- Inspect the pistons for scuffing, scoring, cracks, pitting or excessive ring groove wear. If wear is evident, the piston must be replaced.
- Have the piston and connecting rod assembly checked by a machine shop for correct alignment, piston pin wear and piston diameter. If the piston has "collapsed" it will have to be replaced or knurled to restore original diameter. Connecting rod bushing replacement, piston pin fitting and piston changing can be handled by a qualified automotive machine shop.
- Check the cylinder bore for wear using a telescoping gauge and a micrometer, measure the cylinder bore diameter perpendicular to the piston pin at a point 2 1 / 2 inches below the top of the engine block. Measure the piston skirt perpendicular to the piston pin. The difference between the two measurements is the piston clearance. If the clearance is within specifications, finish honing or glaze breaking is all that is required. If clearance is excessive a slightly oversize piston may be required. If greatly oversize, the engine will have to be bored and .010 inch or larger oversized pistons installed.
FITTING & POSITIONING PISTON RINGS
- Take the new piston rings and compress them, one at a time into the cylinder that they will be used in. Press the ring about 1 inch below the top of the cylinder block using an inverted piston.
- Use a feeler gauge and measure the distance between the ends of the ring, which is referred to as ring end-gap. Compare the reading to the one called for in the specifications chart. File the ends of the ring with a fine file to obtain necessary clearance.
If inadequate ring end-gap is utilized, ring breakage will result.
- Inspect the ring grooves on the piston for excessive wear or taper. If necessary have the grooves recut for use with a standard ring and spacer. The machine shop can handle the job for you. Check the ring groove by rolling the new piston ring around the groove to check for burrs or carbon deposits. If any are found, remove with a fine file. Hold the ring in the groove and measure side clearance with a feeler gauge. If clearance is excessive, spacer(s) will have to be added.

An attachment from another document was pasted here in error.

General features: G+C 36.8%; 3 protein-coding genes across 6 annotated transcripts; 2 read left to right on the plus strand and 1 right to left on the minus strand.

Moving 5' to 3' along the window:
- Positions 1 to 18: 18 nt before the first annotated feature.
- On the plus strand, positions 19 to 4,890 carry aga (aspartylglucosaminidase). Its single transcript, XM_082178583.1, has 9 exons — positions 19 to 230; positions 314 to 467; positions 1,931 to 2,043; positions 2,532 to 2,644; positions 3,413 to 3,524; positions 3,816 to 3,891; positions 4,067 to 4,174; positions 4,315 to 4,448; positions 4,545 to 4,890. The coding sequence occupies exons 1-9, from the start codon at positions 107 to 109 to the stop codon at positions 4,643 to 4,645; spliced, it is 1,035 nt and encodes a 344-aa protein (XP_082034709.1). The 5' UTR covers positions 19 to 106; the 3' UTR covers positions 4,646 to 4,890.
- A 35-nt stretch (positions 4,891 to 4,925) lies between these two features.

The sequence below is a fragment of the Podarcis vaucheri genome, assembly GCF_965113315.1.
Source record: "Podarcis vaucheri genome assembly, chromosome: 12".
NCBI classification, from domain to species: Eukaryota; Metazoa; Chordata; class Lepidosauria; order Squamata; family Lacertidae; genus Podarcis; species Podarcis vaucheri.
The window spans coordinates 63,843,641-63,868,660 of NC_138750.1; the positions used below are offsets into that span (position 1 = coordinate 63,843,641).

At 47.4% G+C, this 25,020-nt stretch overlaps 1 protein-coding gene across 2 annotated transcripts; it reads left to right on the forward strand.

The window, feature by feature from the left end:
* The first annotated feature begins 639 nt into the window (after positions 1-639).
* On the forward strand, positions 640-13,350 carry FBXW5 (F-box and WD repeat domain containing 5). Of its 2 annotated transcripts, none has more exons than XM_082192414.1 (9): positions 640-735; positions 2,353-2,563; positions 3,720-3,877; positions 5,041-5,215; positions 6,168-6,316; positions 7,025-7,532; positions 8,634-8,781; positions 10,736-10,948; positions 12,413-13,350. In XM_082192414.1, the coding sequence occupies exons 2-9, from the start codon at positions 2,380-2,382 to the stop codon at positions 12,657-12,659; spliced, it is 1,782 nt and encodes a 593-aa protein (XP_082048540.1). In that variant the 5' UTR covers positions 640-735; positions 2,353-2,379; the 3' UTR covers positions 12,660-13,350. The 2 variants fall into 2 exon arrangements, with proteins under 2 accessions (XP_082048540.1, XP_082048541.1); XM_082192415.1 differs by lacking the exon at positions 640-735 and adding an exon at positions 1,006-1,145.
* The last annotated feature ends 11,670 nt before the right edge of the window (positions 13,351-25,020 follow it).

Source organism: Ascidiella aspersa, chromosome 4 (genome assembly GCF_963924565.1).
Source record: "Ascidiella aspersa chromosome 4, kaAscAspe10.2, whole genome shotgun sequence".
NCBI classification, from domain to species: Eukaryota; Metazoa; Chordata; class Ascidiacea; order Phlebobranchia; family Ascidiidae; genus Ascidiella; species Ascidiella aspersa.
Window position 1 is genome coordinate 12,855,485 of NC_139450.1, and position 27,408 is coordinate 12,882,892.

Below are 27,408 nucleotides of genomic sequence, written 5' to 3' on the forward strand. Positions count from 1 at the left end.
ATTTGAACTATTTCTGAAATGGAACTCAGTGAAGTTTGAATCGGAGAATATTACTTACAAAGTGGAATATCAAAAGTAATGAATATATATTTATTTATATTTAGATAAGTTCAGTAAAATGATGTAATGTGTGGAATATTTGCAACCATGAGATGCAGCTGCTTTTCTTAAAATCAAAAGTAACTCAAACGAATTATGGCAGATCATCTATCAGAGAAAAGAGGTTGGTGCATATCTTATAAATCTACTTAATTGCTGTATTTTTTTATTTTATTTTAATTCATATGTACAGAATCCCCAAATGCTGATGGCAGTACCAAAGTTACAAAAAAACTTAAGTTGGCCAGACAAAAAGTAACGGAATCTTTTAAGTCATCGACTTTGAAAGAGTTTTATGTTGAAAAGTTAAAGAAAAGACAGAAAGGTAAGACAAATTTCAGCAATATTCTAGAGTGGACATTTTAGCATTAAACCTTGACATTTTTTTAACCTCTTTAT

When necessary, always add spacers above the piston ring.
- Install the rings on the piston, lower ring first using a ring installing tool. Consult the instruction sheet that comes with the rings to be sure they are installed with the correct side up. A mark on the ring usually faces upward.
- When installing oil rings; first, install the ring in the groove. Hold the ends of the ring butted together (they must not overlap) and install the bottom rail (scraper) with the end about 1 inch away from the butted end of the control ring. Install the top rail about 1 inch away from the butted end of the control but on the opposite side from the lower rail.
- Install the two compression rings.
- Consult the illustration for ring positioning, arrange the rings as shown, install a ring compressor and insert the piston and rod assembly into the engine.